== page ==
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Commentary By Brian Riedl

Debt Limit Showdowns Can Be a Good Thing

Economics, Governance Tax & Budget

President Trump has reportedly cut a deal with Congressional Democrats to kick the can down the road on the national debt. The deal – which has infuriated Congressional Republicans – will extend the debt limit for three months (which will become six months after Treasury raids other government funds to allow even more debt). In doing so, they have rubber-stamped budget deficits that are surging back towards $1 trillion, and a national debt that is on a calamitous path to leap from $20 trillion to $92 trillion over the next 30 years.

This deal surrenders what Washington truly needs: a debt limit showdown. Not one that ends in default – but rather combines significant spending reforms with a modest debt limit increase.

“Raising the debt limit without addressing runaway spending is like offering morphine to a cancer patient: it may provide temporary relief but does nothing to cure the underlying disease.”

Not surprisingly, in Washington, the very idea of placing a statutory limit on the national debt is attracting increased bipartisan criticism as archaic and unnecessary. Critics assert that Congress essentially approves the red ink when it passes the original budget and spending legislation, and that requiring a later vote on whether or not to pay the tab for that legislation is a recipe for chaos and possibly default.

These critics are absolutely correct that – all else equal – requiring regular votes on whether to pay the bills Congress has already incurred is difficult to justify. But all else is not equal, because the budget process also contains extraordinary biases in favor of spending and debt. There are no government-wide spending caps or balanced budget requirements. More than half of all federal spending grows steeply on autopilot every year without any Congressional votes. Existing budget limits can be waived easily with little notice.

Against this hardened institutional bias for spending and deficits, the debt limit vote provides the only guaranteed opportunity for lawmakers to address the total cost of government. And in the past, it has been the only effective tool to rein in deficits.

Here is a little-known fact: Since 1985, virtually every major deficit reduction law has been attached to a debt limit increase. The 1985 and 1987 Gramm-Rudman-Hollings deficit caps were attached to debt limit bills. So were the 1990, 1993, and 1997 budget deals that contributed to the 1998-2001 balanced budgets. The 1996 Line-Item Veto Act (later invalidated by the Supreme Court) and 2010 Pay-As-You-Go law were each placed on debt limit bills. Most importantly, the 2011 Budget Control Act – and its $2.1 trillion spending cut – was attached to a debt limit bill.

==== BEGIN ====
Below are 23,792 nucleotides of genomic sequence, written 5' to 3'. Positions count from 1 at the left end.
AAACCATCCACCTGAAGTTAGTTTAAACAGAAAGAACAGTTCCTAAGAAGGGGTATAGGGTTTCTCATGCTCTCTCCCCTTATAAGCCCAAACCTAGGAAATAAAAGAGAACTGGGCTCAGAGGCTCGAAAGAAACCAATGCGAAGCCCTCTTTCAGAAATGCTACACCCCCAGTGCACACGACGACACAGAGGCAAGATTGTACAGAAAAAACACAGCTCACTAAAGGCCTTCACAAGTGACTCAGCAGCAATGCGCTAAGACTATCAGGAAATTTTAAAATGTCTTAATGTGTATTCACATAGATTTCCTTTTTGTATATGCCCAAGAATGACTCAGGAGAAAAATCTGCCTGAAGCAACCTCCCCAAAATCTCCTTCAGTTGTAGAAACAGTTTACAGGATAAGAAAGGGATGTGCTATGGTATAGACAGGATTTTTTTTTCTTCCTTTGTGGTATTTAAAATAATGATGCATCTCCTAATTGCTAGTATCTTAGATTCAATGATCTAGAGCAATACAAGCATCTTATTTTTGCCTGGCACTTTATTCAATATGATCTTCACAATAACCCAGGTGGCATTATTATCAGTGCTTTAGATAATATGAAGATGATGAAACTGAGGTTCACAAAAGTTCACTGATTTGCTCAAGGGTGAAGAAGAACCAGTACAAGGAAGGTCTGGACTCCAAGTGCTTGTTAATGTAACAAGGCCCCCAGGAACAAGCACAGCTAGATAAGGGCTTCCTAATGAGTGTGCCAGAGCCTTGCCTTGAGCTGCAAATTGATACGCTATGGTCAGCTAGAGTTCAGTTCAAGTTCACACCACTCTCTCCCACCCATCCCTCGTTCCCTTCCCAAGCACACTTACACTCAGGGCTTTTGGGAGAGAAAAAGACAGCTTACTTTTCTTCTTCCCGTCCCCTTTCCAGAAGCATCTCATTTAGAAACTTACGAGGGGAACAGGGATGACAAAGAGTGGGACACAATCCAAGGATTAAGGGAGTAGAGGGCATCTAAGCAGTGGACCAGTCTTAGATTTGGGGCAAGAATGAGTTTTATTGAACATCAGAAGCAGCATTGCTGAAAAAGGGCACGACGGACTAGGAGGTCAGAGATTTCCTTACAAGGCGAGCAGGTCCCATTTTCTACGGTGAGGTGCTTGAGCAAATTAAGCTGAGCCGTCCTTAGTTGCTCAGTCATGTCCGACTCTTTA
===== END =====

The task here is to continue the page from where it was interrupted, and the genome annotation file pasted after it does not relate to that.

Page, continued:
Why would lawmakers surrender the only successful tool for reining in deficits? What alternative mechanism could provide this much deficit reduction?

Instead, raising the debt limit without addressing runaway spending is like offering morphine to a cancer patient: it may provide temporary relief but does nothing to cure the underlying disease.

Congress may not have the bandwidth to include the major entitlement savings necessary to stop the red ink. However, several options exist to promote fiscal responsibility:

The best option would put major entitlements on long-term budgets. Top policy experts on the left and right have long endorsed a proposal to put Social Security, Medicare, and Medicaid each on a sustainable 30-year spending path. Every five years, Congress would be required to revisit the programs and ensure they remain on their pre-set path, or else automatic reforms would occur. These long-term budgets are a necessary first step to saving entitlements from their current path to bankruptcy.

Alternatively, lawmakers could extend the Budget Control Act spending caps another five years. These successful discretionary spending caps are scheduled to expire after 2021. While Congress loves to complain about spending caps, recent history shows the absence of caps to be a recipe for runaway spending. Discretionary spending – while no longer driving the deficit – has proven to be the lowest-hanging fruit for lawmakers unwilling to reform major entitlements. And even if Congress continues to loosen the annual caps (including defense) in return for equal savings to smaller, lower-priority entitlement programs, those savings count against the deficit, too.

At minimum, lawmakers should eliminate a budgetary gimmick that essentially helps lawmakers skirt the discretionary caps by $18 billion annually through fake entitlement offsets. Banning this gimmick – called “changes in mandatory programs” or “ChIMPs” – can save $180 billion over the decade.

Failing to raise the debt limit is not an option. Congress must pay its bills. Yet a responsible Congress and president should also include common sense reforms to address this underlying debt – if not now, then next spring when the debt limit returns. Otherwise, lawmakers will find themselves right back in the same spot every year as the mounting national debt drives our taxes upward and our incomes downward.

This piece originally appeared on


Brian M. Riedl is a senior fellow at the Manhattan Institute. Follow him on Twitter here

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